The Tax Cuts and Jobs Act (TCJA) was signed into law on December 22, 2017, and we have had a full tax year, and the following tax season, to absorb the impact of the myriad of tax law changes that were the result. In response to this, many construction companies have asked if they should consider revoking their S-Corporation election due to the attractive flat 21% income tax rate afforded to C-Corporations and the repeal of corporate-level Alternative Minimum Tax.
The answer to their question is simple: Yes, you should consider the revocation.
The decision process, however, is far from simple.
Let’s not forget, if the decision is made to revoke, you may not re-elect S-Corporation status for another five years!
What are some of the factors to be considered?
Does the company have a history of paying out substantially all profits to its owners?
- If the company has a history of (and intends to continue) distributing substantially all profits to its shareholders, the double taxation of the C-Corporation is still a hurdle that the S-Corporation successfully avoids even though the C-Corporation pays a flat 21% federal income tax.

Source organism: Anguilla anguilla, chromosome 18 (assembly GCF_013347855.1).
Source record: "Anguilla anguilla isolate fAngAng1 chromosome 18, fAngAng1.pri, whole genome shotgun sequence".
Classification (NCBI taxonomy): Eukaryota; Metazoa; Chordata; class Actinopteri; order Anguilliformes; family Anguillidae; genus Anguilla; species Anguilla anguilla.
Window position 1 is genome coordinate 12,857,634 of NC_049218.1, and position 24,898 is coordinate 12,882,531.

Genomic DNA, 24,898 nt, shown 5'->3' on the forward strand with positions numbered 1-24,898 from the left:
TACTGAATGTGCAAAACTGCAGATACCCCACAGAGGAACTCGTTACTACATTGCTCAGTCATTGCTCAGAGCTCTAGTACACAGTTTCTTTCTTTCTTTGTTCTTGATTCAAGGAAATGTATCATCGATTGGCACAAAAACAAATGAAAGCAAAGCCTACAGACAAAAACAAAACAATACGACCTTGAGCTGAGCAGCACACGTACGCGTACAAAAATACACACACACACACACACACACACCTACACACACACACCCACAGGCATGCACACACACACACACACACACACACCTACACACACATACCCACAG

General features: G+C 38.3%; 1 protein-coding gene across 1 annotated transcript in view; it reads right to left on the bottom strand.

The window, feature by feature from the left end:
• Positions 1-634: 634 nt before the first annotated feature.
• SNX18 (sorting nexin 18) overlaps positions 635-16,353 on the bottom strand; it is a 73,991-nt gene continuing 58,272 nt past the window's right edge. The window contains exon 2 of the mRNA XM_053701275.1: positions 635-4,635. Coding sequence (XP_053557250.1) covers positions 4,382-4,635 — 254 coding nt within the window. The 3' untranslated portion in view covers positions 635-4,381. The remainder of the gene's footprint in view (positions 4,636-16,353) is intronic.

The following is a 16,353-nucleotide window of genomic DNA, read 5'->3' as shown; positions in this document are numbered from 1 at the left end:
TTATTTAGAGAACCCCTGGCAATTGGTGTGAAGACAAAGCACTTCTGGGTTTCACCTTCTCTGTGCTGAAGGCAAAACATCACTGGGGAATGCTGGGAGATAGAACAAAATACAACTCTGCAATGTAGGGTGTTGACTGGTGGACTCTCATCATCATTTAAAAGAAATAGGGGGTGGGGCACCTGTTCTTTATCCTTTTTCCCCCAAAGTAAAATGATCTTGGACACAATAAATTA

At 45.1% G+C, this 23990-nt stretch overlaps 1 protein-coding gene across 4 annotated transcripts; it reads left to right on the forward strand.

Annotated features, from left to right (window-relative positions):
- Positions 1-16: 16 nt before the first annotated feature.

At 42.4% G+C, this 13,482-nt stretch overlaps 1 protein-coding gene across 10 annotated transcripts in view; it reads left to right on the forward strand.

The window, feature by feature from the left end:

- Under the TCJA, S-Corporation shareholders are potentially eligible for a deduction of up to 20% of the allocated ordinary income. The effective tax rate on the shareholders’ distributive share of profits would need to be analyzed to determine the overall tax burden when compared to the flat 21% corporate tax rate, in addition to the tax to be paid on dividends at the individual level.
Has the company “outgrown” its S-Corporation structure? This is an issue that goes beyond the income tax burden.
- Does the company have an increased need for capital? if so, how is the company going to meet these additional capital needs?
- Is the company seeking investment capital that would invalidate the S-election, such as an excess of 100 shareholders or ineligible shareholders (non-U.S. citizen or resident alien, LLC investors or Corporations)?
- Is the company going to retain profits in order to meet these capital needs?
Corporations that have significant capital needs due to expansion may find that leaving profits in the company at a reduced rate of 21% is more efficient than recognizing those profits at the individual level and funding tax distributions to the shareholders to meet these tax obligations.
The answers to the above questions, among others, will guide the discussion as to whether or not the S-Corporation tax structure is the proper fit for your construction company.
In the end, the structure of the company should be aligned with the overall goals of the company.
If you would like to discuss your company’s tax structure or have questions, please contact your local Blue & Co. advisor.